On June 12th, the Cape Henlopen school board in Delaware voted 6-1 to drop Emily M. Danforth’s The Miseducation of Cameron Post from a summer reading list aimed at high school freshmen, citing inappropriate language. The following week, a school board in Pasco, Florida dropped John Green’s Paper Towns from an eighth grade summer reading list after ONE PARENT complained about language and sexual references, an action that bypassed their own book challenge review policy. (I mean, it’s summer, who wants to take the time to actually think about these things, amIrite?)
Back in May, a school board in Grants Pass, Oregon pre-emptively banned Sherman Alexie’s Absolutely True Diary of a Part-Time Indian from use next year in a 10th grade English class, because–you guessed it!–there was “bad language on nearly every page.” And lest we forget, last month a Pensacola principal canceled an entire summer reading program after finding issue with Cory Doctorow’s Little Brother, citing language yet again, and, entirely perplexingly, “overtures.”
First things first, school boards: the jig is up. We know this shit ain’t about the godforsaken language. Because the list that The Miseducation of Cameron Post is on? Almost every other book includes words like “shit,” “bitch,” “asshole,” “motherfucker,” “dickhead,” “jackass,” and so on and so forth. Eleanor and Park, also on the list, includes the work fuck probably twice as much as Cameron Post does. Yet no one’s raising a finger about the other books. And Little Brother? Doesn’t even HAVE no curses words!
But you know what Cameron Post DOES have? Lesbians. A lot of lesbians. And you can betcha that Doctorow encourages his readers to question authority, like a lot.
(Delightful diagram courtesy of Heather Hogan.)
Politicians can keep passing laws that hurt women, that hurt people of color, that hurt poor people, and say that they’re necessary to protect our freedoms. But we’re not idiots. We know who they’re protecting. School boards can keep banning books that are about LGBTQ people, that are about people of color, that are about real-life hurt and oppression, and say that it’s because of a few naughty words. But kids aren’t idiots. They know what you’re actually censoring.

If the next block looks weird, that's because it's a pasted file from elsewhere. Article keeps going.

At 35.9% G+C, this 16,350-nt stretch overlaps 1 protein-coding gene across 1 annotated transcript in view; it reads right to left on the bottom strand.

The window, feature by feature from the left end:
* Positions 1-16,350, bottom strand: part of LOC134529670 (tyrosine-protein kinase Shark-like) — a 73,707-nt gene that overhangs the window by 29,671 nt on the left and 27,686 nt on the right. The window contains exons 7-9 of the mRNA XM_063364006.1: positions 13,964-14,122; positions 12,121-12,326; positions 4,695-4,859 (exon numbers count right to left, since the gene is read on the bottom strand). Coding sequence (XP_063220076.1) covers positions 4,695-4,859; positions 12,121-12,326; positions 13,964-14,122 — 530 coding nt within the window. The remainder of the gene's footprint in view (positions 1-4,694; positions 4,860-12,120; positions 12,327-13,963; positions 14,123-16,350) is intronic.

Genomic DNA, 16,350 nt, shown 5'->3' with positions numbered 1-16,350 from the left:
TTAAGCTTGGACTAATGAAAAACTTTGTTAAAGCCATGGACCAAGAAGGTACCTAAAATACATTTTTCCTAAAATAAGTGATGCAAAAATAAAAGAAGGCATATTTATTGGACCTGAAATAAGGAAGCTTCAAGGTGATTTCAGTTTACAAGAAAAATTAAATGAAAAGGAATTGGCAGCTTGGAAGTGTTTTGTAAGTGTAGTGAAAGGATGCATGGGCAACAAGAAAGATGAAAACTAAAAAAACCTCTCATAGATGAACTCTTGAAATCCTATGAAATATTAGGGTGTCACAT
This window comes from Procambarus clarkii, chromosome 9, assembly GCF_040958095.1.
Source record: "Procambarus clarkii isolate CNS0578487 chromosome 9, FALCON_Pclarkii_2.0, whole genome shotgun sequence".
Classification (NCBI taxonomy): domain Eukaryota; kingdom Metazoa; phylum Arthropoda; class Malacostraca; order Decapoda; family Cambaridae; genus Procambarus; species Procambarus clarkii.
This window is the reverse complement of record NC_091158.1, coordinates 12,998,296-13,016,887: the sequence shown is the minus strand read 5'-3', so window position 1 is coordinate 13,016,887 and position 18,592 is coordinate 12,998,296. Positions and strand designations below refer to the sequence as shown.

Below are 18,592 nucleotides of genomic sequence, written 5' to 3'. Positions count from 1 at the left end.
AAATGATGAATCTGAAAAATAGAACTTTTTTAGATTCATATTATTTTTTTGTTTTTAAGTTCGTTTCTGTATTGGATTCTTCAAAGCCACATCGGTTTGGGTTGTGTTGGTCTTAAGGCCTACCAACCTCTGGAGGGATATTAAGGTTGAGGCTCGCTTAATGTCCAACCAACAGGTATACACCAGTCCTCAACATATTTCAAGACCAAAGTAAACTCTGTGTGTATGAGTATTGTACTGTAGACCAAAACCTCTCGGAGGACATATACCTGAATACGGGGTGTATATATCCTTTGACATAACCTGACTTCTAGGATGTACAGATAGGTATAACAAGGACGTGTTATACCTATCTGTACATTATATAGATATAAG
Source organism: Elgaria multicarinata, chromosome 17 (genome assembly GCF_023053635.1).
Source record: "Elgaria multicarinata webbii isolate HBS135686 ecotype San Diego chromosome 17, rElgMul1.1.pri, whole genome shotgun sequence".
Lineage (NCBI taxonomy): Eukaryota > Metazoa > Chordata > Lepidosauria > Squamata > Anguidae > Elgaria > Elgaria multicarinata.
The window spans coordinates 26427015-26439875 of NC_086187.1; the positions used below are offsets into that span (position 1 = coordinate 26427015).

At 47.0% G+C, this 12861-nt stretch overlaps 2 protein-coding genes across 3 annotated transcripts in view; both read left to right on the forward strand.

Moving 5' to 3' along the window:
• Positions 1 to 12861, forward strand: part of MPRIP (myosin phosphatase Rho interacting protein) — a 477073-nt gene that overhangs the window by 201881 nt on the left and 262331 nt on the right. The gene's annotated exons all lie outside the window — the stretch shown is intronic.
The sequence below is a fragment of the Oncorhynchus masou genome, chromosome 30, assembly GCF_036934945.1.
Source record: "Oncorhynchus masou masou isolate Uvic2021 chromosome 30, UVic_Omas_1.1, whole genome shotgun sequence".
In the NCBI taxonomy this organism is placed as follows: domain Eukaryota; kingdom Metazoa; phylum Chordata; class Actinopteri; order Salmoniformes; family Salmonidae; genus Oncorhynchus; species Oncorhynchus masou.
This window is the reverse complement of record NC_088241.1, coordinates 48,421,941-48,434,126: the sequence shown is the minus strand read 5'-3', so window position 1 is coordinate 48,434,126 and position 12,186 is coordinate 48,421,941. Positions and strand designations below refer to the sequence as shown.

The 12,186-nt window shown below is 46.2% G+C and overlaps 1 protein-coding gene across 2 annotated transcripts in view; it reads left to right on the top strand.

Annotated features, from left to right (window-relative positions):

Yet, here’s the thing about parents who protest books. As anti-censorship, book-loving people, it’s really easy to make concerned parents into villains, to decry them as ignorant and hateful. But parents have a natural instinct to protect their children, and that’s not wrong. And there ARE inappropriate books for children out there. So when the parent who so hated Paper Towns says, “There’s so much bad in the world. I want to preserve my daughter’s innocence a little bit longer,” sure, part of me wants to yell, “She’s already SEEN bad in the world; you can’t stop it!” But it’s also her right to feel that way. It is 100% her right to feel that way, and it’s her right to not let her child read the book.
But you know who didn’t have the right, though? The Pasco school board. They did not have the right to take it away from every other child in the district, at least without further examination. I know disappointing angry parents is scary, for teachers and for school boards and administrators. But for every parent who wants to yell about a book? There are 10 kids whose lives could be saved by that book. That book might annoy or offend one parent. But it could literally SAVE. THE. LIFE. of a child. Ask a scared, lonely girl who might think she’s a lesbian what it felt like to read The Miseducation of Cameron Post. Just ask.
So you have to be brave, school boards and administrators. Sometimes, you have to do what’s unpopular. Sometimes, you have to do the right thing. That is your job.
Oh, and? You also have to read the books.
None of the school board members of Cape Henlopen read Cameron Post, although president Spencer Brittingham boasted that after browsing it, he knew in “less than three minutes” that it wasn’t appropriate. Such a stellar example for children of thinking deeply about important issues! Considering that Pasco dropped Paper Towns the Monday after they received the complaint on a Friday, it seems doubtful that any of them read that one, either.
In Grants Pass, though, a month after the board had banned Part-Time Indian from the 10th grade curriculum, every single board member read the whole thing.* And wouldn’t you know, all but one “found the subject matter not nearly as objectionable as they had been led to believe.” They overturned their decision.
And hey, school boards? Just this last tiny thing. Once you tell a child they can’t do a thing, they will undoubtedly want to do it just that much more. And there will usually be good folks in the world willing to help them. Doctorow and his publisher, Tor, sent 200 free copies of Little Brother to the Pensacola high school after it was banned. And in Delaware, Browseabout Books is teaming up with AfterEllen.com to provide free copies of The Miseducation of Cameron Post to children who need it. If you’re interested in donating a copy, or would like to write to the Cape Henlopen school board members, you can get the details here.
*Editor’s note: it was the curriculum committee who initially rejected the book, not the School Board. (7/11/14)